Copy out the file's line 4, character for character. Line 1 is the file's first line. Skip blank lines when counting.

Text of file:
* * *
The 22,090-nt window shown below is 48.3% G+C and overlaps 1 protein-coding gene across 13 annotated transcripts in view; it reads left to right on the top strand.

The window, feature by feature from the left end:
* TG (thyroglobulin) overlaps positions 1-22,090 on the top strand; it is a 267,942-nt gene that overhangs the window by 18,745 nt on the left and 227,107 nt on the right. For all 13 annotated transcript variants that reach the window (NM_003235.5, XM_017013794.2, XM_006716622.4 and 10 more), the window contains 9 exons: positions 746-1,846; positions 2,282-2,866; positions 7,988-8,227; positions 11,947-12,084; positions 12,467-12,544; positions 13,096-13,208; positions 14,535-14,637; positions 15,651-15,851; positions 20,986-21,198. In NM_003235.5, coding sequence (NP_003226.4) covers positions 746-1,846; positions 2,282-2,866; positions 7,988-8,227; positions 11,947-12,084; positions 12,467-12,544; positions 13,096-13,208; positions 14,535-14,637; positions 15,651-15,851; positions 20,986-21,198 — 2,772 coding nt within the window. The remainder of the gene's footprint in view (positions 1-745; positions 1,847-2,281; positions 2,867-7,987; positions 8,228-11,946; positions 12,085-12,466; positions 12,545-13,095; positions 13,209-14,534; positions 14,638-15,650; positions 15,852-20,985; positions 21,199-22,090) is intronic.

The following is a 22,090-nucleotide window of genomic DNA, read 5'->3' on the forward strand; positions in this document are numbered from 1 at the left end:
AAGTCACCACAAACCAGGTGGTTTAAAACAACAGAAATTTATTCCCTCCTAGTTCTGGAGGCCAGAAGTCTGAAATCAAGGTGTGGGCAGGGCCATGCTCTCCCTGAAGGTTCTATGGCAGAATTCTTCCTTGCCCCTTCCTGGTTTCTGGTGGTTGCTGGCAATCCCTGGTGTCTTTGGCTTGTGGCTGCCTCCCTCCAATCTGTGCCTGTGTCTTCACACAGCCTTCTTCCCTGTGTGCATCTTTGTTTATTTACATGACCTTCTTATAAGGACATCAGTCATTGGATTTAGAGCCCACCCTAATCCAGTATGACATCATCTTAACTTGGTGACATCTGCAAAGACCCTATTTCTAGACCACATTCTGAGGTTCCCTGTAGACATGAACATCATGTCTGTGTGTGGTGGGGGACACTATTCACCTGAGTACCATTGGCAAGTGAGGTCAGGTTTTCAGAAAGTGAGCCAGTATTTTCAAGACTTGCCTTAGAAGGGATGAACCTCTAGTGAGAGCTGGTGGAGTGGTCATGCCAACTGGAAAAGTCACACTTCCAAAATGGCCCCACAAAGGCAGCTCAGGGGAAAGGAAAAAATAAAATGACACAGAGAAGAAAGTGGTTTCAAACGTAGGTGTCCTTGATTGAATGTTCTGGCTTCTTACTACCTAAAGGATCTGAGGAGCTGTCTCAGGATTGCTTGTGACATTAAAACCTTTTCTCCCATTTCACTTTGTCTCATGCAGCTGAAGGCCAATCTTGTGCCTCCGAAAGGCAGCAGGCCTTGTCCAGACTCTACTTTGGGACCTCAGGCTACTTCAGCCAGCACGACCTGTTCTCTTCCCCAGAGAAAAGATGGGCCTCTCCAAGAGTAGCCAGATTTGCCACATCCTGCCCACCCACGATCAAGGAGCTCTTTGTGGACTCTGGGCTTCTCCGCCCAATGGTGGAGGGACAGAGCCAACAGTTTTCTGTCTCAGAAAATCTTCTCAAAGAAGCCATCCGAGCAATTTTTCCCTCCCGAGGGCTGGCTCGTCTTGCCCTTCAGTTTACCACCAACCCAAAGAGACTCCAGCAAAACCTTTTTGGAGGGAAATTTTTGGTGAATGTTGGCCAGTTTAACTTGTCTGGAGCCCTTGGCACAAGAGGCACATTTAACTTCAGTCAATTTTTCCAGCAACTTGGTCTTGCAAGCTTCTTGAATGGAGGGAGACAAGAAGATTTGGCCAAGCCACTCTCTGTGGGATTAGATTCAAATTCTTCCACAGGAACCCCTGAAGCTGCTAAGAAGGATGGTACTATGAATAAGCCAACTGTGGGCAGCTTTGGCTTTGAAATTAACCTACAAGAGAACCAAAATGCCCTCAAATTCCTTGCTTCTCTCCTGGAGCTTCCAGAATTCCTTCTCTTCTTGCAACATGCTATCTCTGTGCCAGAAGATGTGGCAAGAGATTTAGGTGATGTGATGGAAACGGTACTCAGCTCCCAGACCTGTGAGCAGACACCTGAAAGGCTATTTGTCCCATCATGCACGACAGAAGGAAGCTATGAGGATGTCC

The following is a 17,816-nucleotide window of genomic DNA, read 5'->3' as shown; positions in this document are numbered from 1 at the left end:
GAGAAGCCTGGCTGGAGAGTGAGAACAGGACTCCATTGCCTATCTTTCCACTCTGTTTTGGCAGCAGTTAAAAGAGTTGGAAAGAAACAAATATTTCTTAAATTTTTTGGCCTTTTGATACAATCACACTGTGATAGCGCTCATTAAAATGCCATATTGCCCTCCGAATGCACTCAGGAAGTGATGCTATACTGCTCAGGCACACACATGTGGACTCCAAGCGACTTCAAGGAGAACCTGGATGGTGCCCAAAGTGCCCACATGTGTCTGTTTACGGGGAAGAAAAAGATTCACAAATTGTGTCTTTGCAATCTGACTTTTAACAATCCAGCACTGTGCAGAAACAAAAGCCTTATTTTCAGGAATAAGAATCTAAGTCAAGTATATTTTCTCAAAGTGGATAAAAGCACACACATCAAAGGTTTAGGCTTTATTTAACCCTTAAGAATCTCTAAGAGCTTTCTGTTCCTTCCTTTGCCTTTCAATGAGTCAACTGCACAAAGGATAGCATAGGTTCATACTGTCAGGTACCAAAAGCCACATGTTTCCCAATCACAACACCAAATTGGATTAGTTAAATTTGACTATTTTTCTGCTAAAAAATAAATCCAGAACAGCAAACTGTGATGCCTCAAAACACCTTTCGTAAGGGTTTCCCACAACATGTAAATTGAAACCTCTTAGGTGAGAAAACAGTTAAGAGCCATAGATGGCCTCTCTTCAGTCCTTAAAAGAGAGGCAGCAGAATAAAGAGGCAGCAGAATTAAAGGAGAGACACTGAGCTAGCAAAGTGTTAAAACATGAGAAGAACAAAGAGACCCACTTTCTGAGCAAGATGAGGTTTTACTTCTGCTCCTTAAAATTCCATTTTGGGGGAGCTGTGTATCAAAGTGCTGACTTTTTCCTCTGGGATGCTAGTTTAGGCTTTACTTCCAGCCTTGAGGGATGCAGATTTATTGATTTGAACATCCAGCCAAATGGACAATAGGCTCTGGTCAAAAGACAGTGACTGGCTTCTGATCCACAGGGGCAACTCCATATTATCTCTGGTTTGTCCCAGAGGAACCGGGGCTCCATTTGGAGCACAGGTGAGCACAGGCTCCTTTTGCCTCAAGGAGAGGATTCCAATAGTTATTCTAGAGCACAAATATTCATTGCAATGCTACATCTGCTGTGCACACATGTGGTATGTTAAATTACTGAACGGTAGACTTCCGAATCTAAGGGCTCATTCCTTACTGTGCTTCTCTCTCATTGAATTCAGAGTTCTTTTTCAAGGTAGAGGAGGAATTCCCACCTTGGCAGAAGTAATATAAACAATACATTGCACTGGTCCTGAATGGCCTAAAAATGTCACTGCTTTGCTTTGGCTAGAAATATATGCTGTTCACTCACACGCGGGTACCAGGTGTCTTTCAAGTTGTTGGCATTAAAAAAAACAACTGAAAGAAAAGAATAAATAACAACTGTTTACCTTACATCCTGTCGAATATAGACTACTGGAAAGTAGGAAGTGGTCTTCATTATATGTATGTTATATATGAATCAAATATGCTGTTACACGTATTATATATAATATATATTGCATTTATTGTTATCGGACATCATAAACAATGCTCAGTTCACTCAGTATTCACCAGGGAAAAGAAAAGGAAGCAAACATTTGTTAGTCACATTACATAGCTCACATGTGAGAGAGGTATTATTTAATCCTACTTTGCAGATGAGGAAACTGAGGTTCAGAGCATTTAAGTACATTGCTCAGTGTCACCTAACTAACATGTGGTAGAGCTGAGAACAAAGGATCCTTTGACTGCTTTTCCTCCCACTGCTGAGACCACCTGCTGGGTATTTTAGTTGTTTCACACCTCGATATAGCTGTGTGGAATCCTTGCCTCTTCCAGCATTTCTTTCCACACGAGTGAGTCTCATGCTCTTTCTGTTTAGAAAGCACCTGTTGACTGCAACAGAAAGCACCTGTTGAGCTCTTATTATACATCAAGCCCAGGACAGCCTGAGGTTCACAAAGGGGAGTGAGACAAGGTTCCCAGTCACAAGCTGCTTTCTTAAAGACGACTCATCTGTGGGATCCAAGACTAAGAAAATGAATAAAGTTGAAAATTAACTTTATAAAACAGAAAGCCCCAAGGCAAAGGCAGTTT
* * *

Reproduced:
The following is a 22,090-nucleotide window of genomic DNA, read 5'->3' on the forward strand; positions in this document are numbered from 1 at the left end: